Animal Cruelty and HK Law

Keeping a dog in a cage where it can stand up and move in all directions, may not costitute an offence under the current Prevent of Cruelty to Animals legislation, but it constitutes very poor animal welfare.Keeping a dog in a cage where it can stand up and move in all directions, may not costitute an offence under the current Prevent of Cruelty to Animals legislation, but it constitutes very poor animal welfare.

There are numerous acts that affect animals that caring individuals may feel are cruel or inhumane, but do not violate the existing anti-cruelty laws, as the level of animal welfare mandated by law is low. Present laws are not sufficient to prevent animal cruelty i.e. the law cannot protect animals at risk of abuse and suffering. Authorities cannot step in to help a neglected animal until it has actually been harmed by the neglect.

ANIMAL CRUELTY AS DEFINED BY HONG KONG LAW

Animal cruelty is a serious offence. The presence of anti-cruelty legislation enables prosecutions to be made. 

In Hong Kong, under The Prevention of Cruelty to Animals Ordinance, Cap. 169 and its regulations under Cap. 169A, animal cruelty is broadly defined as the action or inaction of a person (or persons) that causes unnecessary suffering to an animal (or animals).

ACTS OF VIOLENCE
  1. If a person commits an active act of cruelty or allows any animal in his/her care to suffer from "unnecessary suffering". Violent acts include beating, kicking, ill-treatment, torture, overloading, infuriating or terrifying an animal.
  2. Any part of animal fighting or baiting.
ACTS OF NEGLECT OR APATHY
  1. Not providing sufficient shelter, food and fresh water to an animal in their care.
  2. Not keeping an animal in an enclosure that is clean, properly lighted, ventilated, drained, and in good repair.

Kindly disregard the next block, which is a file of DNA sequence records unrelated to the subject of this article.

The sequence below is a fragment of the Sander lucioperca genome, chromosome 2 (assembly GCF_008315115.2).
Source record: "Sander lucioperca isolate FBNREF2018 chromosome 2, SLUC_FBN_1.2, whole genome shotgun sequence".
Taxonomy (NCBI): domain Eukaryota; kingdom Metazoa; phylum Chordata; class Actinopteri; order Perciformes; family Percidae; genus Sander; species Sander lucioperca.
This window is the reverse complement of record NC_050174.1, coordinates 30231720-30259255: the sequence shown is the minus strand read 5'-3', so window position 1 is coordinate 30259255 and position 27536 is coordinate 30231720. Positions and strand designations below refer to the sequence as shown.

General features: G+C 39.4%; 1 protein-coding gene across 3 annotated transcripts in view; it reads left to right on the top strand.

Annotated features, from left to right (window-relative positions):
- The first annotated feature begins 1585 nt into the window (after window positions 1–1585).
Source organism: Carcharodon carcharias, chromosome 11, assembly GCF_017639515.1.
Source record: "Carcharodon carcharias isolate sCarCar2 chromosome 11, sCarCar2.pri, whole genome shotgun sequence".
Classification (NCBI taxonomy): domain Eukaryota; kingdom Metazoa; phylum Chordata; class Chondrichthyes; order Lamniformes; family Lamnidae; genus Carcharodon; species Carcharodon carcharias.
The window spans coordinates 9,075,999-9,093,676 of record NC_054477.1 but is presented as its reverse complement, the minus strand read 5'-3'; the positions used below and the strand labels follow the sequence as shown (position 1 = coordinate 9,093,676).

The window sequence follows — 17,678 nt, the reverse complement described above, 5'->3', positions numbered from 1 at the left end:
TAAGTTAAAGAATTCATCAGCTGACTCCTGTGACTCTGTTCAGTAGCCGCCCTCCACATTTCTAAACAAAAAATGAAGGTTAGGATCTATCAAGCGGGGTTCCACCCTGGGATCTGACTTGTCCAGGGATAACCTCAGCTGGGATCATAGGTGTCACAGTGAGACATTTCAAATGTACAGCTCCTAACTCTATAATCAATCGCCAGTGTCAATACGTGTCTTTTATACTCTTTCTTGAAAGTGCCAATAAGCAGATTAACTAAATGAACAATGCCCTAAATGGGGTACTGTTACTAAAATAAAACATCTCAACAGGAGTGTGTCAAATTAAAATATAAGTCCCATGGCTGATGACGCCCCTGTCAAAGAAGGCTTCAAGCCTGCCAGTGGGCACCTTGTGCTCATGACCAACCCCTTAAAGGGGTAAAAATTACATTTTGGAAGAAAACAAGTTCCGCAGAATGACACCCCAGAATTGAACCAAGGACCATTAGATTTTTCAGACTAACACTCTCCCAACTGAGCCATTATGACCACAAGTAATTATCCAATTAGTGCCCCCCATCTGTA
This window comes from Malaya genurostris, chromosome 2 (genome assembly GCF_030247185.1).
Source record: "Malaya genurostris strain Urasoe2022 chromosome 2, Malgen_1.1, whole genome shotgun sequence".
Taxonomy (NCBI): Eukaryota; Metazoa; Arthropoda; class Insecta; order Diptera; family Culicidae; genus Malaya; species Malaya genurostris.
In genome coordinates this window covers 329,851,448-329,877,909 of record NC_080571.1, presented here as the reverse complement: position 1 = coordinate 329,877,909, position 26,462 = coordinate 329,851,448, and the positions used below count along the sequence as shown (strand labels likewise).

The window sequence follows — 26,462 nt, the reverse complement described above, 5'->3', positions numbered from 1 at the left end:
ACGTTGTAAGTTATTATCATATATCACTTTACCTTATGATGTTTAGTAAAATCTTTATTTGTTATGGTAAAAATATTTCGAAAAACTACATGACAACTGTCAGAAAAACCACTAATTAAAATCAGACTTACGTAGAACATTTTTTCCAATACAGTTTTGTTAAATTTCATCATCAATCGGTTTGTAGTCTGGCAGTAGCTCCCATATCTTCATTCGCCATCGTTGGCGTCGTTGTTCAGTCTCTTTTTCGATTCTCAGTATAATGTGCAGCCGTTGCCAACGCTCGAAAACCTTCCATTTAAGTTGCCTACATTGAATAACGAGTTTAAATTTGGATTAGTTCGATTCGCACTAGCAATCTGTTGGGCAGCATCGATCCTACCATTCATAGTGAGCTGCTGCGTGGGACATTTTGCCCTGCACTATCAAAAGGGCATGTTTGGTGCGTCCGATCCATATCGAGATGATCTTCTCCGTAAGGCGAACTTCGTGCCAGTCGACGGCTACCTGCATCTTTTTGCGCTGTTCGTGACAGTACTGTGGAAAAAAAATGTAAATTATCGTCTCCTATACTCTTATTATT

3. Keeping an animal in a cage that does not allow free movement in all directions.
  4. Allowing an animal to be imported, loaded, worked, transported or kept in an enclosure that causes "needless or avoidable suffering".
PENALTY

Under the Prevention of Cruelty to Animals Ordinance Cap. 169, carries a maximum penalty of 3 years imprisonment and a $200,000 fine.

Under the Prevention of Cruelty to Animals Regulations, Cap. 169A, carries a maximum penalty of Level Five fine of $50,000.

THE NEED FOR LAW REFORM, EDUCATION AND ENFORCEMENT TO PREVENT CRUELTY 

In an in-depth review of animal laws by the SPCA and Hong Kong University, the authors found that many laws are out of date and fail to impose a "duty of care" on animal keepers. Sentencing practices have up untill recently, been perceived to be lenient. 

Duty of care is a legal obligation imposed on an individual requiring that they adhere to a standard of reasonable care while performing any acts. By defining by law the duty of care of an animal handler, any person who does not take reasonable steps to ensure that the animal's needs are met commits an offence, even if the animal has not yet suffered unnecessarily.

EVALUATING CRUELTY BEYOND THE LAW

For every complaint of cruelty, the Inspectors use the Five Freedoms of Animal Welfare, a set of internationally recognised guidelines, to evaluate the level of animal welfare, and the Prevention of Cruelty to Animals Ordinance Cap 169 and Regulations Cap. 169A to decide if an offence under the laws of Hong Kong has been committed.

Through a system of advice and warnings, situations where animal welfare is poor but may not break any laws can be remedied immediately. 

Fighting cruelty is not just about prosecution and punishment of uninformed pet owners who do not yet know how to care for their cats and dogs properly. Animal cruelty needs to be addressed holistically through education, law reforms, as well as stricter enforcement and sentencing.

The SPCA Inspectorate takes a long term view of these issues and continues to work closely with law enforcement and the community to achieve these goals.

For more information on our investigations, please visit our Investigating Cruelty page.